Infrastructure for nurturing entrepreneurship
Kanwaljit Singh, MD, Helion Venture Partners
India is renowned for its heritage of entrepreneurs who have set up innumerable successful businesses across the globe. This legacy of the spirit of entrepreneurship has to be kept in mind while chalking out policies and programmes that will take our economy forward.
As the finance minister, my primary emphasis would be on bringing in a massive investment push for upgrading infrastructure across the country.
Equally importantly, soft infrastructure such as education and research and development need to be treated on a par with hard infrastructure such as telecom bandwidth, power, transportation, etc. I would also focus on increased government spending on education and healthcare with a major stress on primary education and healthcare, which currently offer lesser incentive for private players to enter.
While these measures will help improve the quality of manpower and provide opportunities for development, we also need more direct measures. Here, I strongly recommend incentives for promoting entrepreneurship and SME (small and medium enterprise) growth through a three-pronged approach:
1. Enhance the collateral-free credit guarantee fund provided for small industries
2. Enforce public and private sector banks to create microfinance schemes by partnering with NGOs (non-governmental organizations)
3. Improve credit delivery in rural and semi-urban areas, where the scope for micro and very small businesses is the greatest
Also Read More on Budget 2009
A rational approach to subsidies
Years of doling out subsidies across various sectors have not borne fruit in alleviating poverty and have on the other hand contributed to the burgeoning fiscal deficit. While it is neither advisable nor politically prudent to drastically reduce subsidies, I would focus on removing subsidies in selective segments with clinical precision. For example, remove subsidy for LPG and retain it for kerosene, remove chemical fertilizer subsidy and subsidize agricultural services and value-added inputs, and bring in market pricing mechanism to areas such as petroleum. Along with rationalization, one also has to ensure better targeting of the benefits of subsidies. The investment principle of “target returns” will have to seriously come in to play for subsidies.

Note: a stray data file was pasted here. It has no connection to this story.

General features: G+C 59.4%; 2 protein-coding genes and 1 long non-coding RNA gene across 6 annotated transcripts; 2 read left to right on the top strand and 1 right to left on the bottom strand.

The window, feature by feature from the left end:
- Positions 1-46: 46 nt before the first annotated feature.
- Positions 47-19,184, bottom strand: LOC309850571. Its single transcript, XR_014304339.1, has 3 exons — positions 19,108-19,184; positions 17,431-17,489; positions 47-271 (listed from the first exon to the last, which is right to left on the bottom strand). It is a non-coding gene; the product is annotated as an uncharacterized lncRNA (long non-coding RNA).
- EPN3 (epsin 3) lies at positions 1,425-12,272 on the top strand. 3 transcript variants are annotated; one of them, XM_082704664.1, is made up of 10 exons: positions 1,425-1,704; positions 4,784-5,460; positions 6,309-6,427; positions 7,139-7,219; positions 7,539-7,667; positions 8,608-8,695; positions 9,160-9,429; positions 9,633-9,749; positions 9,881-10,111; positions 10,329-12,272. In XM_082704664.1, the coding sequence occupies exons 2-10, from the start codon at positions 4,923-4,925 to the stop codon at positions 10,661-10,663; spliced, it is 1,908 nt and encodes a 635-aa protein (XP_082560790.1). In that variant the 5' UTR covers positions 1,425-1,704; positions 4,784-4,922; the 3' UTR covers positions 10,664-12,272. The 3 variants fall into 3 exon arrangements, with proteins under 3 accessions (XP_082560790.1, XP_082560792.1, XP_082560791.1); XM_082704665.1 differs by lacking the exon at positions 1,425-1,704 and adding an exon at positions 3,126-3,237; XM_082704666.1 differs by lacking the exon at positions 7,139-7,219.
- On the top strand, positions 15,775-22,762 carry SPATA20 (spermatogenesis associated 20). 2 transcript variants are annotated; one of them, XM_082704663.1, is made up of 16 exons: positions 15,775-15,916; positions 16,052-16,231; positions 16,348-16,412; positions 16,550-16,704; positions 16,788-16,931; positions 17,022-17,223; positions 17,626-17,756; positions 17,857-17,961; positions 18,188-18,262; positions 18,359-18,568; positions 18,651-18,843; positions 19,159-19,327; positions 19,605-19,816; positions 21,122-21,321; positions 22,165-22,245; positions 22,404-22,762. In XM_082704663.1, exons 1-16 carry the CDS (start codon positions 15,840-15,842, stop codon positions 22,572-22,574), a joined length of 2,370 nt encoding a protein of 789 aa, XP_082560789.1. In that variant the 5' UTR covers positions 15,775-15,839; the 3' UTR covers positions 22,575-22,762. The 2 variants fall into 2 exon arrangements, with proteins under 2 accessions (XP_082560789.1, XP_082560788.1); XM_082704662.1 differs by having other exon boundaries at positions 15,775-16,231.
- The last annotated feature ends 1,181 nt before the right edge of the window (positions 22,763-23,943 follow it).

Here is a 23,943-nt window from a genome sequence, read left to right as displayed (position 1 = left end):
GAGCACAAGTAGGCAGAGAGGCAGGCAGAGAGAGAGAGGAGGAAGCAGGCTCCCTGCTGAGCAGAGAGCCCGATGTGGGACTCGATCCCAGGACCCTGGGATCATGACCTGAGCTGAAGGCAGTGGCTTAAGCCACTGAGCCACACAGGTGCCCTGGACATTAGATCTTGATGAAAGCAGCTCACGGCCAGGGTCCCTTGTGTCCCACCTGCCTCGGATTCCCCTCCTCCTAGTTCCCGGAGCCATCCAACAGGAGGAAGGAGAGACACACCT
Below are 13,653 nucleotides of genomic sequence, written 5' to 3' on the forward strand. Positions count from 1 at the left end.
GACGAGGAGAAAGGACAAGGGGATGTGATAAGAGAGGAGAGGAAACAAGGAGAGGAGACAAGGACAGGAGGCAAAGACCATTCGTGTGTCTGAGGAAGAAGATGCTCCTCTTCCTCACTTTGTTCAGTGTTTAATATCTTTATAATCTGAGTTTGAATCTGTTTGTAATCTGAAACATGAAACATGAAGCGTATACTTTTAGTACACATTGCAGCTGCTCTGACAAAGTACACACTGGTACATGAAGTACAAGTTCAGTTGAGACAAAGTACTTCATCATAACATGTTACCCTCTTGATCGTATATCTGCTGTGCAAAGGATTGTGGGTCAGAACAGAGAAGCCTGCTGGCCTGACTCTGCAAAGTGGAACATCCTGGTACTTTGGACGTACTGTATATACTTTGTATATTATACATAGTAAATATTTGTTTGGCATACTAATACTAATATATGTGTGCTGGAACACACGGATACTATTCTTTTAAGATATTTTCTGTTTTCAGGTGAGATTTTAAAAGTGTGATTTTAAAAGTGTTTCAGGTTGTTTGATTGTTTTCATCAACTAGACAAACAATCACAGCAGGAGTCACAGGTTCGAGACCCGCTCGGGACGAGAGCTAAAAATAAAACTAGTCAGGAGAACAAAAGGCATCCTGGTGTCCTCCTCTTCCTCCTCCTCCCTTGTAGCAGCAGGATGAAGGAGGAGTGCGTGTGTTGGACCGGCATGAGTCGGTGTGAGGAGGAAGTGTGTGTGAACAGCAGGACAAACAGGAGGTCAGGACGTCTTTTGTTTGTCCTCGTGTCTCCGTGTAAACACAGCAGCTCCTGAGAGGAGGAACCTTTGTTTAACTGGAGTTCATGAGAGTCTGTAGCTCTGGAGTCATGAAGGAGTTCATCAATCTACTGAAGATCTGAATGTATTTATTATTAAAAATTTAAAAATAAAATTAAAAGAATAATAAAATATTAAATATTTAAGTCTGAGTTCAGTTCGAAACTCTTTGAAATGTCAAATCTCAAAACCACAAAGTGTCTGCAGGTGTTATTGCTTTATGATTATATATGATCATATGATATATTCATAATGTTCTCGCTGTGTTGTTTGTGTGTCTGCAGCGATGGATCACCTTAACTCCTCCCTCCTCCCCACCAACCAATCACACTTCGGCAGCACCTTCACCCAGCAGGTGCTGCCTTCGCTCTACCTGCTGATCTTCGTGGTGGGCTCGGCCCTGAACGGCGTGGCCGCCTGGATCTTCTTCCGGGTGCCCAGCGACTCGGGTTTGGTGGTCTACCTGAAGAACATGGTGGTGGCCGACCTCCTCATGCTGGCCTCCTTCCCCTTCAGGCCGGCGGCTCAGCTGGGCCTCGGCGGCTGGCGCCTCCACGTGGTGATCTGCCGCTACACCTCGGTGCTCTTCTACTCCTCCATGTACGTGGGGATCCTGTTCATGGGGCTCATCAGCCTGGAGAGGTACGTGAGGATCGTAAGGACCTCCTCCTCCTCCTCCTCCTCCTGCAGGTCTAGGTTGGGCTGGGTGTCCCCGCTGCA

Reform in the power sector and incentives for renewables
Looking beyond finance and investments, I would like to introduce a similar set of reforms in the power sector as those that have brought spectacular changes in the telecom sector. The power sector has a direct impact on GDP (gross domestic product) growth and there is an urgent need, therefore, to create a national mission for upgrading the power infrastructure across the board. A planned approach to tapping renewable energy sources will also ensure that the scourge of power outage, that is the bane of the small entrepreneur, will be put to rest. I would provide high incentives to companies focusing on clean energy such as solar power, windmills, electric cars, IT (information technology) solutions for energy efficiency, etc. Today, the heavy excise duty on silicon chips and lead acid battery is weighing down this sunrise sector.
Autonomy of RBI untouched
The stability and trustworthiness of the Indian economy and its banking system are built on the foundation of the autonomy of the Reserve Bank of India (RBI). Most of us agree that our central bank played a leading role in weathering the storm and insulating our economy to a large extent from the global recession. The autonomy of this world-class institution should remain unquestioned.
Empowering inclusive growth
I will work towards driving growth where the benefits of economic progress will trickle down to 300 million who live on less than $2 per day. This can be best achieved by ensuring a level playing field between urban and rural areas, marked by better infrastructure and efficient credit delivery. Promoting entrepreneurship will ensure inclusive growth with dignity; where inclusion happens by right and not necessarily by state action.